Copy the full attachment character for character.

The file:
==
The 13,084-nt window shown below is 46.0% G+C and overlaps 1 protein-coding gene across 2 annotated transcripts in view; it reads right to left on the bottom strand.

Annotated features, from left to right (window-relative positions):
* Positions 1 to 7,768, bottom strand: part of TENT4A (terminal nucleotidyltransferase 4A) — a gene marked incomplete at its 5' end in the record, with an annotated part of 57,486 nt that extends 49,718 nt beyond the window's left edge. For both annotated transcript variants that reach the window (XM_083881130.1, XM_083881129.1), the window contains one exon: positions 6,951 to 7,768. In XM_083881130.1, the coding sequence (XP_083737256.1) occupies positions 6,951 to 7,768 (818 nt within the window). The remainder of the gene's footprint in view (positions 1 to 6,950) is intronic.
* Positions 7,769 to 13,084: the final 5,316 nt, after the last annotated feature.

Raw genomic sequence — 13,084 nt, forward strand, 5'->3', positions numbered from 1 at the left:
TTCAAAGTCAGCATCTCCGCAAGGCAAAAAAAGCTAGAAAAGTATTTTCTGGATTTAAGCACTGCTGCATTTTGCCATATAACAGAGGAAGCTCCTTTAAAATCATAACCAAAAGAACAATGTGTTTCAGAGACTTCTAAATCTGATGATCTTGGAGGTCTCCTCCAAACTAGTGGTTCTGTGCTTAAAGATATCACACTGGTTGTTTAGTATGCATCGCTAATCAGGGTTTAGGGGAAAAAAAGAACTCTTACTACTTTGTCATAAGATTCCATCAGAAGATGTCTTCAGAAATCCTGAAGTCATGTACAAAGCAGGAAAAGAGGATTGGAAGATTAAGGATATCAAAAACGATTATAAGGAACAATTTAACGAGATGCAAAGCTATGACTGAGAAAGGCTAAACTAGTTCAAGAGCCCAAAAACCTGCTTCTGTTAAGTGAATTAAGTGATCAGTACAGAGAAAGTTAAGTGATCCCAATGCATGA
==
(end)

The 13,084-nt window shown below is 46.0% G+C and overlaps 1 protein-coding gene across 2 annotated transcripts in view; it reads right to left on the bottom strand.

Annotated features, from left to right (window-relative positions):
* Positions 1 to 7,768, bottom strand: part of TENT4A (terminal nucleotidyltransferase 4A) — a gene marked incomplete at its 5' end in the record, with an annotated part of 57,486 nt that extends 49,718 nt beyond the window's left edge. For both annotated transcript variants that reach the window (XM_083881130.1, XM_083881129.1), the window contains one exon: positions 6,951 to 7,768. In XM_083881130.1, the coding sequence (XP_083737256.1) occupies positions 6,951 to 7,768 (818 nt within the window). The remainder of the gene's footprint in view (positions 1 to 6,950) is intronic.
* Positions 7,769 to 13,084: the final 5,316 nt, after the last annotated feature.

Raw genomic sequence — 13,084 nt, forward strand, 5'->3', positions numbered from 1 at the left:
TTCAAAGTCAGCATCTCCGCAAGGCAAAAAAAGCTAGAAAAGTATTTTCTGGATTTAAGCACTGCTGCATTTTGCCATATAACAGAGGAAGCTCCTTTAAAATCATAACCAAAAGAACAATGTGTTTCAGAGACTTCTAAATCTGATGATCTTGGAGGTCTCCTCCAAACTAGTGGTTCTGTGCTTAAAGATATCACACTGGTTGTTTAGTATGCATCGCTAATCAGGGTTTAGGGGAAAAAAAGAACTCTTACTACTTTGTCATAAGATTCCATCAGAAGATGTCTTCAGAAATCCTGAAGTCATGTACAAAGCAGGAAAAGAGGATTGGAAGATTAAGGATATCAAAAACGATTATAAGGAACAATTTAACGAGATGCAAAGCTATGACTGAGAAAGGCTAAACTAGTTCAAGAGCCCAAAAACCTGCTTCTGTTAAGTGAATTAAGTGATCAGTACAGAGAAAGTTAAGTGATCCCAATGCATGA